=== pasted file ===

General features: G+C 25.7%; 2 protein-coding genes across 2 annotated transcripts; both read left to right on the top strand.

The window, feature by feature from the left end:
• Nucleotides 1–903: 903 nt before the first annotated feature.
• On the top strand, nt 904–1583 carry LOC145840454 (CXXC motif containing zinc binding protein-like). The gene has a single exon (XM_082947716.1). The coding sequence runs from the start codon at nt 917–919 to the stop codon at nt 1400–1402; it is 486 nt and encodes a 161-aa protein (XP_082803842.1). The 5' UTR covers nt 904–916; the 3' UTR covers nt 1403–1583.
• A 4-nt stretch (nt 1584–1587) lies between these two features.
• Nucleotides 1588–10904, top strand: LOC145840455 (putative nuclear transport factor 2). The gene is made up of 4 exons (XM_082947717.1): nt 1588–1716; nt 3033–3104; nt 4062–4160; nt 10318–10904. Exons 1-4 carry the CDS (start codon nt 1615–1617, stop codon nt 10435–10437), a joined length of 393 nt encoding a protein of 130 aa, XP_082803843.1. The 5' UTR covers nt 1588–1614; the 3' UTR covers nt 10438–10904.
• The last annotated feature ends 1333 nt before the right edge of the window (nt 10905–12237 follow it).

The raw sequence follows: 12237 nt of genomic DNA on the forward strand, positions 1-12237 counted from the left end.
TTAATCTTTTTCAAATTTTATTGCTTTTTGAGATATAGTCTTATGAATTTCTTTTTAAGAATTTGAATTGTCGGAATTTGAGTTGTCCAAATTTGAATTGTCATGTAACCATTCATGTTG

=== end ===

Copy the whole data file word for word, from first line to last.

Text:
General features: G+C 25.7%; 2 protein-coding genes across 2 annotated transcripts; both read left to right on the top strand.

The window, feature by feature from the left end:
• Nucleotides 1–903: 903 nt before the first annotated feature.
• On the top strand, nt 904–1583 carry LOC145840454 (CXXC motif containing zinc binding protein-like). The gene has a single exon (XM_082947716.1). The coding sequence runs from the start codon at nt 917–919 to the stop codon at nt 1400–1402; it is 486 nt and encodes a 161-aa protein (XP_082803842.1). The 5' UTR covers nt 904–916; the 3' UTR covers nt 1403–1583.
• A 4-nt stretch (nt 1584–1587) lies between these two features.
• Nucleotides 1588–10904, top strand: LOC145840455 (putative nuclear transport factor 2). The gene is made up of 4 exons (XM_082947717.1): nt 1588–1716; nt 3033–3104; nt 4062–4160; nt 10318–10904. Exons 1-4 carry the CDS (start codon nt 1615–1617, stop codon nt 10435–10437), a joined length of 393 nt encoding a protein of 130 aa, XP_082803843.1. The 5' UTR covers nt 1588–1614; the 3' UTR covers nt 10438–10904.
• The last annotated feature ends 1333 nt before the right edge of the window (nt 10905–12237 follow it).

The raw sequence follows: 12237 nt of genomic DNA on the forward strand, positions 1-12237 counted from the left end.
TTAATCTTTTTCAAATTTTATTGCTTTTTGAGATATAGTCTTATGAATTTCTTTTTAAGAATTTGAATTGTCGGAATTTGAGTTGTCCAAATTTGAATTGTCATGTAACCATTCATGTTG